A QUIET HARVEST HAS PRODUCERS WORRIED THAT SOMETHING’S ROTTEN IN THE STATE OF MAINE, WHERE MOST OF THE WORLD’S WILD BLUEBERRIES ARE GROWN.
By Jesse Ellison
Maine’s Washington County is the farthest east you can get in America. It’s where the sun first rises on the 48 contiguous states. But Down East, as Mainers call it, is more famous for its crop. Eighty-five percent of the world’s supply of wild blueberries comes from the area; last year it produced nearly 90 million pounds.
The harvest is fast and furious. On the first day of every August, hundreds—not so long ago, thousands—descend on Cherryfield, Milbridge, and Deblois to work as rakers in the fields. They bring their own rakes: crude aluminum contraptions with two handles and long teeth that pluck the blueberries from the bushes.
Dina Rudick/Boston Globe/Getty (top), Owaki-Kulla/Corbis
Despite the increased use of machine rakers, manual ones are still needed for the less manicured fields.
Many of them come to work for Jasper Wyman & Son, the biggest of the blueberry growers, claiming a 40 percent share of the U.S. wild-blueberry market and some 10,000 acres of land in Down East and Canada’s Prince Edward Island and New Brunswick. In Maine, its property includes the “compound,” a temporary village dotted with pale blue cabins that house roughly 250 migrant workers each season.
The cabins surround soccer fields and taco trucks that come to life for just over a month each August.
But this year is quieter than most. Sixty of Wyman’s expected rakers failed to show when the season started August 1, and the grower is down to just four crews of workers. Just a few years ago, it had 14.
“It’s bad,” says crew boss Randy Perry, shaking his head. “Bad.”
Wyman is hardly alone, according to Julie Rabinowitz, spokesperson for the Maine Department of Labor.
The role was once filled in part by local teenagers earning money for the school year. But their numbers have fallen steadily over recent decades, with kids preferring to stay home and play videogames, as some say ruefully. It doesn’t help that workers are still paid the same amount they were 20 years ago.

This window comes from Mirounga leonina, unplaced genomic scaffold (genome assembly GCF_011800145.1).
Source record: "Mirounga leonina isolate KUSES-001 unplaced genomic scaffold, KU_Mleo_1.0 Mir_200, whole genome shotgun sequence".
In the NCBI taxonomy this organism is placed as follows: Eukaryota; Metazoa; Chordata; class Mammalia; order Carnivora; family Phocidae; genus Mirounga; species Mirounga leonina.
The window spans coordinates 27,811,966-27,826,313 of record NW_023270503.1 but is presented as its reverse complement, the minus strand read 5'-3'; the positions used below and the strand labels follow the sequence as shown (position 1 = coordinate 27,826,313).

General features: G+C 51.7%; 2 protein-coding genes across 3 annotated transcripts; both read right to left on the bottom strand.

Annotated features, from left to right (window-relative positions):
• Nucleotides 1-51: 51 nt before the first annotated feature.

‘Now that the machines have shown their worth, we’re not going back,’ says Wyman’s president and CEO, Ed Flanagan.
But everyone agrees that the biggest factor driving rakers away comes in the form of machine harvesters, the implementation of which has given manual rakers the impression that they are obsolete. Wyman started using the giant, tractorlike machines in 1999. Ed Flanagan, Wyman’s president and CEO, says the company had little choice but to turn to the harvesters. Increased regulations around immigration and labor started them down the path, he says. “Now that the machines have shown their worth, we’re not going back.” They account for 70 percent of the overall harvest.
Workers are still needed for the less manicured fields, though. This year’s harvest is on track to be one of the best in recent record, but if the berries aren’t picked in time, they’ll rot in the fields. “It’s a matter of having enough people to do the raking,” she says. “The growers have been scrambling.”
A few days after we spoke, Wyman put out a call for 35 more rakers and announced it would be extending its harvest for another three weeks, or until the first frost—whichever comes first. Perry, who jokes that he has been working for Wyman since the day he was born, says this was the first year he has ever needed to recruit people to work the fields.
At the start of this year’s season, the Wyman crews worked for 15 days straight, 10 hours a day. Some 200 rakers—mostly men, many of them from Mexico and Honduras, but also some from Haiti, Canada, and Down East’s surrounding region—fanned out across the fields, walking up and down long rows of bushes marked with white string. They stooped low, pushed their rakes into the bushes, then dumped one load after another into candy- colored plastic boxes that hold 25 pounds of blueberries apiece. They’re paid $2.25 for each one they fill. On a good day, some of the best rakers make several hundred dollars. On a bad day, the notoriously backbreaking work hardly seems worth it.
At least some workers still show up. “It’s where I find my inner peace,” says Josh Paul, a 34-year-old raker from nearby Cherryfield, who has been working the harvest since he was 7. On the rise of the machines, he seems resigned.
“It makes me sad, you know? But it’s definitely the future. There’s nothing that’s going to change it.”